KPl.




posted on Mar, 28 2007 @ 07:25 AM
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that desing doesn't look that stealth to me.

when you take a look at proper stealth craft like
the Swedish Visby-class corvette.
that hull is more like in our "semi-stealth" Hamina-class missile boats.

[edit on 28-3-2007 by Lempo]

[edit on 28-3-2007 by Lempo]



posted on Mar, 28 2007 @ 09:50 AM
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It looks like a rusted bucket of bolts to me, or an old fishing boat.
Americans have the best stealth technology of all.






Now that looks stealthy. Its called the stiletto stealth ship, it has a cutting edge "M-HULL" wave damp design. it can launch inflatible boats and UAV's while serving as a communications hub via its "electronic keel".



posted on Mar, 28 2007 @ 12:44 PM
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Originally posted by Phillyfan1234
It looks like a rusted bucket of bolts to me, or an old fishing boat.
Americans have the best stealth technology of all.



Now that looks stealthy. Its called the stiletto stealth ship, it has a cutting edge "M-HULL" wave damp design. it can launch inflatible boats and UAV's while serving as a communications hub via its "electronic keel".


otherwise fine point. but that ship is a prototype.
the most close thing what Americans have is the LCS. and those are in development.
the Swedish Visby class was the first full concept stealth ship
operational. and practicly every nation which has access to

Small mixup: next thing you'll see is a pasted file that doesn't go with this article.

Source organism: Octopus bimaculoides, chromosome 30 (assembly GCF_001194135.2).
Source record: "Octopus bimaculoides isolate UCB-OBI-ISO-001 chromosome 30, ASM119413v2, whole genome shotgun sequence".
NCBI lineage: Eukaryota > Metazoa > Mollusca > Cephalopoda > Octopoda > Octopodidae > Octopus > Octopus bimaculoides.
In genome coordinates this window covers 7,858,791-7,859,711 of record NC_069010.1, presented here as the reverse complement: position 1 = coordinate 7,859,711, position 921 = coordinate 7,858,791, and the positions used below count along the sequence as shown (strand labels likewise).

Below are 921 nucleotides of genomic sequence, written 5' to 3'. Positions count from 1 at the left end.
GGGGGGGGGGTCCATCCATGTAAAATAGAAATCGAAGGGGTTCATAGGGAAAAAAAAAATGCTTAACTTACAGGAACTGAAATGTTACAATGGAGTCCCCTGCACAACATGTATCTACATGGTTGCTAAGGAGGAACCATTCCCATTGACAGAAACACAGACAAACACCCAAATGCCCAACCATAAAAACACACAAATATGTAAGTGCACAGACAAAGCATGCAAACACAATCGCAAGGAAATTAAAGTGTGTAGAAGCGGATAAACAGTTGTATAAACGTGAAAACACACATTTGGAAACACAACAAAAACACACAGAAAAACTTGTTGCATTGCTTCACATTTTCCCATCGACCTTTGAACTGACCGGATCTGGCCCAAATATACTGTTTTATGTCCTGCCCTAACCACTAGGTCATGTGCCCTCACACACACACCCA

modern technology has some varioty of "semi-stealth" ship.
aither in production as we speak or atleast in prototype stage.

the British royal navy is aparently getting their type 45 destroyers
started this year while the American DD(X) stealth destroyer
program is probably finished after 2010.
Visby was already operational in 2005.



posted on Mar, 29 2007 @ 05:59 AM
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The first vessel designed with stealth in mind was the type 23's of the RN. The first major warship with what would nowadays be called stealth (i.e. RAM's, Angled flat sides, hidden equipment etc) would be the La Fayette class frigates of the french navy (1995). To date the 'most' stealthy warship in service (at least what has been published) is the visby class corvette. As you say all warchips being desinged today have some form of radar reduction designed into them in one form or another.

Stealth is not just about radar though. Most vessels also have exhaust cooling systems or mist generators to reduce the IR signature. reduced noise emmissions and EM emissions.

P.A.



posted on Mar, 29 2007 @ 02:54 PM
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Well, the launch of the first Type 23 predates the Burke's by two years (89 v. 91) but their development stages overlapped somewhat. The Arleigh Burke class was also designed with RCS reduction in mind and I think it was the first large US production warship with that kind of consideration put into it.



posted on Mar, 29 2007 @ 02:58 PM
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looks stealthy[: reminds the shapes on a stealth
but i though smooth lines makes the body radar stealth not unsmooth?



posted on Mar, 29 2007 @ 10:53 PM
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iron made, like the British destroyers. another words..
it lasts against the "other" nations.